On our visit to the Heidelberg project on June 3rd 2012, during the SAIC study trip Detroit from the Ground Up, I took the picture above of one of Tyree Guyton’s characteristic ‘dot’ paintings covered in graffiti from visitors from all over the world.
Across it, at the bottom, someone has scribbled in large sprawling letters:
‘HOME IS WHERE THE ART IS!?’
I doubt this slogan originated here, in fact this bastardized version of the old truism “Home is where the heart is” is the KILROY of the art world. It pops up here and there as stickers or buttons or in bathroom stalls of squatted art spaces, and more exhibitions than I can recall bore this title. But what this anonymous graffiti artist lacked in originality (s)he made up for in poignancy, because never had this slogan looked more at home than in Detroit.
During our stay in Detroit and in the conversations we had, this idea came up time and time again; that art-making as an activity is crucial to territorial behavior, both as positive reaffirmation and identifier of ourselves as individuals and as part of a group and of our connection to a (sense of) place.
Not only in the superficial sense of interior decoration or in the pragmatic approach of occupational therapy, keeping the youth of the street, art encompasses both of these realms and presents us with a new (self-) understanding in relation to space and time: You are here. Now.
From our group- and from my own conversations with Kerstin Niemann from the FILTER residency, which was our ‘home-base’ and studio space during our time in Detroit, surfaced the wish or the felt need of some artwork in, on and around the Filter space. To signal occupancy and to work as a sort of ‘burglar repellant’, but also as a visual reminder that FILTER is an art space, and belong in the company of art spaces in the community of Hamtramck where art is a lived reality and ongoing activity, not only as an archive or as recorded dialogue, but in the here and now.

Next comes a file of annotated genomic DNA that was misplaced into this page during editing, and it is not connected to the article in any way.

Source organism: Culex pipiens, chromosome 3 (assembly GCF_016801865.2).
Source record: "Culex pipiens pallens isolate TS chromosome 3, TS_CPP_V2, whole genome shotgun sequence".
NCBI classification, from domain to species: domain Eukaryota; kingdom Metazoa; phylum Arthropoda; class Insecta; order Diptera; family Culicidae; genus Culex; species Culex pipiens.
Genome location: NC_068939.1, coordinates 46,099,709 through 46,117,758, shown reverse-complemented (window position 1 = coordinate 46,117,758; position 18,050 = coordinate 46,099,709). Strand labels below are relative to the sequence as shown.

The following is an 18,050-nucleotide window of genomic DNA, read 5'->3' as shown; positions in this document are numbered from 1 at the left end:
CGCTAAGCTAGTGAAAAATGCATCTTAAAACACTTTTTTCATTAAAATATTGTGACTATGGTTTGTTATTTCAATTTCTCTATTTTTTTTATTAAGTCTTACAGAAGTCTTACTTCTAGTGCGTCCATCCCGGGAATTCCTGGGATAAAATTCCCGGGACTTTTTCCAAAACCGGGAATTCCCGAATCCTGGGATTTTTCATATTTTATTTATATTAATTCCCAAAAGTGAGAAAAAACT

As a reply to her request for artwork that could also double as break-in prevention I decided to do a window graffiti –the thought being than rather than act as a physical barrier, maybe a window that was decorated with a (positive) message to the intruder would less likely be smashed. For the words I borrowed a phrase from -Detroit’s very own – female rapper Invincible’s song “Spacious Skies”.
The hook, in its beautiful simplicity, goes:
With your spacious skies
I want to love you but you hide behind
A fake disguise
I found it reflected both my own conflicted sentiments about America as my new home, but also specifically could be interpreted as an ode to Detroit and it’s beautiful, spacious skies.
For our upcoming exhibition in the Sullivan Galleries, I am currently working on a large marker pen mural, which hopefully some time in the future will find a permanent home in the FILTER house. It incorporates the portraits of a few of the people we met there who, each in their own way, contribute to the rethinking of Detroit as an urban community. The title is “(un)De(s)troit!” as a testimony to the resilience of the city of Detroit and these people, and many more with them, who are continuously un-destroying Detroit through their art and mark making.
P.S. Here is a picture of Jessica Care Moore, one of the beautiful people un-destroying Detroit, and myself, in front of the mural as it appeared in the exhibition “Detroit: Site, Space, Narrative” in fall of 2212 at the Sullivan Galleries, Chicago.
And here is a picture of the mural as it was installed in FILTER Detroit, in fall 2013: